With former Miami Dolphin Jonathan Martin landing in San Francisco, it appears that not all locker rooms are filled with camaraderie and good-natured towel snapping.
The Martin-Richie Incognito situation brought up some serious issues among NFL players. How much bullying really goes on when no one's watching? What happens when teasing and hazing crosses the line?
"It's something that definitely doesn't happen in Houston. I can attest to that," Chris Myers said in an interview with Texans Radio. "That's something that has to get regulated and
sanctioned on by the players themselves. When that kind of thing is getting obvious that that's going on in the locker room, the older guys need to take it by the reins and say, 'That's not going to happen.'"
Eagles outside linebacker Connor Barwin wrote an editorial piece titled "My Job Is Very, Very Different From Your Job" for Sports Illustrated's highly read column, The Monday Morning Quarterback. In his story, Barwin discusses locker room culture in light of the Dolphins highly-publicized incidents.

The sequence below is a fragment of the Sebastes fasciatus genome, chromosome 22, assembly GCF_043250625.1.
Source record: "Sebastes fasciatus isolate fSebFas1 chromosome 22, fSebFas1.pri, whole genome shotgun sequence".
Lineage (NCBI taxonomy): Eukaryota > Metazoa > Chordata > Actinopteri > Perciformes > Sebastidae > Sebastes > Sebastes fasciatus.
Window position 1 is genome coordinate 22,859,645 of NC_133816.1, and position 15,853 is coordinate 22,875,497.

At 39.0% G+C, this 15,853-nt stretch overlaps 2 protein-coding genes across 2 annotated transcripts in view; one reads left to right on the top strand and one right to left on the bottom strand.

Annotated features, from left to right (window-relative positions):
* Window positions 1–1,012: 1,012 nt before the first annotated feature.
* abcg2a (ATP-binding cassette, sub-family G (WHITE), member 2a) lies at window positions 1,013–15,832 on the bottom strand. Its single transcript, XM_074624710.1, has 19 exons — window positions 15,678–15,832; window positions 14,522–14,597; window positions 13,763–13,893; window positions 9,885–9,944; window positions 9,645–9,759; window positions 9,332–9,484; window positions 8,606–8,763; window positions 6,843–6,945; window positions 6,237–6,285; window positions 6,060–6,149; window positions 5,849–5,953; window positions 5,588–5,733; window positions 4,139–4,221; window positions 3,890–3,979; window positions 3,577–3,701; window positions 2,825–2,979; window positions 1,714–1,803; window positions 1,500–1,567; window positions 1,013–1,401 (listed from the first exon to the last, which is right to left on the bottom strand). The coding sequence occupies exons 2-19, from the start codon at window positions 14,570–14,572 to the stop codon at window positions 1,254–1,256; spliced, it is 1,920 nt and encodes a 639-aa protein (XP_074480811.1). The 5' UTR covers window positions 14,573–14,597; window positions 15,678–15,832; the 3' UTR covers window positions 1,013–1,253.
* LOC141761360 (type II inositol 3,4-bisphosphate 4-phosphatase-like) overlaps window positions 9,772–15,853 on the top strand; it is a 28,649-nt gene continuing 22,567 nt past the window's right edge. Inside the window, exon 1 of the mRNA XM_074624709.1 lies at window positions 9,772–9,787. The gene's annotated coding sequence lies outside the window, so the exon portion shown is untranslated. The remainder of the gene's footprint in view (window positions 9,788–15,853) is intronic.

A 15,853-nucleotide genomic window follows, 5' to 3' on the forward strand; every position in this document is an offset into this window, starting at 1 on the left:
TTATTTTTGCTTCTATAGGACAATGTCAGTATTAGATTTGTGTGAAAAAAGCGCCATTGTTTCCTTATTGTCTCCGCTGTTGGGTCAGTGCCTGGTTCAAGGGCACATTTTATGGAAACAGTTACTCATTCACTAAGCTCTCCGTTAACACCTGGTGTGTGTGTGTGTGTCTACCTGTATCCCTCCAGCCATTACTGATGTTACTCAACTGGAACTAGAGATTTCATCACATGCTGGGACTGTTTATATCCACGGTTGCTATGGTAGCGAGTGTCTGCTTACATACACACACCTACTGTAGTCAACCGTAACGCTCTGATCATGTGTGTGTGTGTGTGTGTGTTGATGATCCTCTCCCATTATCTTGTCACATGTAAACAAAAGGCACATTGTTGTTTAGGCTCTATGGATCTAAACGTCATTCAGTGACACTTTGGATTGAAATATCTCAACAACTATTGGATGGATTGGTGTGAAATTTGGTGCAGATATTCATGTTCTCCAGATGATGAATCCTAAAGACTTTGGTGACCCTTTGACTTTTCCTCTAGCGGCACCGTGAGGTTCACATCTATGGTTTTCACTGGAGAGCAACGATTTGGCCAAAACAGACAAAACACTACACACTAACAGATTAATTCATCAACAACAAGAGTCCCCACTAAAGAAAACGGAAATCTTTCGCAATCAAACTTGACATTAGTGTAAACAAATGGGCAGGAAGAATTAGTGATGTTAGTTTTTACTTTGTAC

The former Texan gave high marks to Houston, where he spent his first four seasons in the NFL. Players like Myers helped maintain fairness and social order among rookies and veterans from all walks of life.
"The most successful position groups tend to be the ones with the best organization," Barwin
wrote. "When I was on the Texans, the O-line and D-line were led by savvy veterans like Chris Myers and (former nose tackle) Shaun Cody."
Myers agrees but doesn't take all the credit. Everyone does their part. Coaches and general managers recruit "high character guys" and those players help keep the sanctity of the locker room intact.
"I'm glad for Jonathan that he's getting his fresh start out in San Francisco," Myers said. "He'll get a fresh start and get back on his feet and we'll see what happens with Richie."
Myers, who had been Barwin's teammate all through his career with the Texans, had a chance to read Barwin's article for The MMQB.
"I texted him and let him know I appreciate the kind words," Myers said. "As long as you can regulate it, and keep it in the locker room, and keep it fun, that's where you go."